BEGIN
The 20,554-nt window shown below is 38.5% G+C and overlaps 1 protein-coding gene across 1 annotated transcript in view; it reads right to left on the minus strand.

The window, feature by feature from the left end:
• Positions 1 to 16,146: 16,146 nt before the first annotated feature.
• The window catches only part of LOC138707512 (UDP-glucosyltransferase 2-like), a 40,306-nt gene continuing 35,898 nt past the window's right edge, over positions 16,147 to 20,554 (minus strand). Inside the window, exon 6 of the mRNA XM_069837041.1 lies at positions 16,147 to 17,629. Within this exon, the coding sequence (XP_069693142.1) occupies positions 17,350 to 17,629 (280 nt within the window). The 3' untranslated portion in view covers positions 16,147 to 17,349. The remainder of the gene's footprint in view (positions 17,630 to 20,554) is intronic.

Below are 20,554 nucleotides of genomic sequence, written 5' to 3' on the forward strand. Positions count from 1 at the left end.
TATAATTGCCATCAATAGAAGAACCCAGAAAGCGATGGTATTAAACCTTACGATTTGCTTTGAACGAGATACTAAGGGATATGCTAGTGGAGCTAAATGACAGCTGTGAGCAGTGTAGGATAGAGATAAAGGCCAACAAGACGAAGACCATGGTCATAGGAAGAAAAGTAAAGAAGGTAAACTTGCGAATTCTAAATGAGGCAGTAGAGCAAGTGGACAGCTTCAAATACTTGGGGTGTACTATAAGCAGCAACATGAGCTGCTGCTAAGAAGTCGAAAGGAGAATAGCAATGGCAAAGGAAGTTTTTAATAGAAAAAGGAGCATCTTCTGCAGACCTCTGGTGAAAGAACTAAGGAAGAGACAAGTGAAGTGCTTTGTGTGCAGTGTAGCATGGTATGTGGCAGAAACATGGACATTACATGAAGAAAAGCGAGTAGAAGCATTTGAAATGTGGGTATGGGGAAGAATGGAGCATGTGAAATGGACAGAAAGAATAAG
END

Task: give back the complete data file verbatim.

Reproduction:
The 20,554-nt window shown below is 38.5% G+C and overlaps 1 protein-coding gene across 1 annotated transcript in view; it reads right to left on the minus strand.

The window, feature by feature from the left end:
• Positions 1 to 16,146: 16,146 nt before the first annotated feature.
• The window catches only part of LOC138707512 (UDP-glucosyltransferase 2-like), a 40,306-nt gene continuing 35,898 nt past the window's right edge, over positions 16,147 to 20,554 (minus strand). Inside the window, exon 6 of the mRNA XM_069837041.1 lies at positions 16,147 to 17,629. Within this exon, the coding sequence (XP_069693142.1) occupies positions 17,350 to 17,629 (280 nt within the window). The 3' untranslated portion in view covers positions 16,147 to 17,349. The remainder of the gene's footprint in view (positions 17,630 to 20,554) is intronic.

Below are 20,554 nucleotides of genomic sequence, written 5' to 3' on the forward strand. Positions count from 1 at the left end.
TATAATTGCCATCAATAGAAGAACCCAGAAAGCGATGGTATTAAACCTTACGATTTGCTTTGAACGAGATACTAAGGGATATGCTAGTGGAGCTAAATGACAGCTGTGAGCAGTGTAGGATAGAGATAAAGGCCAACAAGACGAAGACCATGGTCATAGGAAGAAAAGTAAAGAAGGTAAACTTGCGAATTCTAAATGAGGCAGTAGAGCAAGTGGACAGCTTCAAATACTTGGGGTGTACTATAAGCAGCAACATGAGCTGCTGCTAAGAAGTCGAAAGGAGAATAGCAATGGCAAAGGAAGTTTTTAATAGAAAAAGGAGCATCTTCTGCAGACCTCTGGTGAAAGAACTAAGGAAGAGACAAGTGAAGTGCTTTGTGTGCAGTGTAGCATGGTATGTGGCAGAAACATGGACATTACATGAAGAAAAGCGAGTAGAAGCATTTGAAATGTGGGTATGGGGAAGAATGGAGCATGTGAAATGGACAGAAAGAATAAG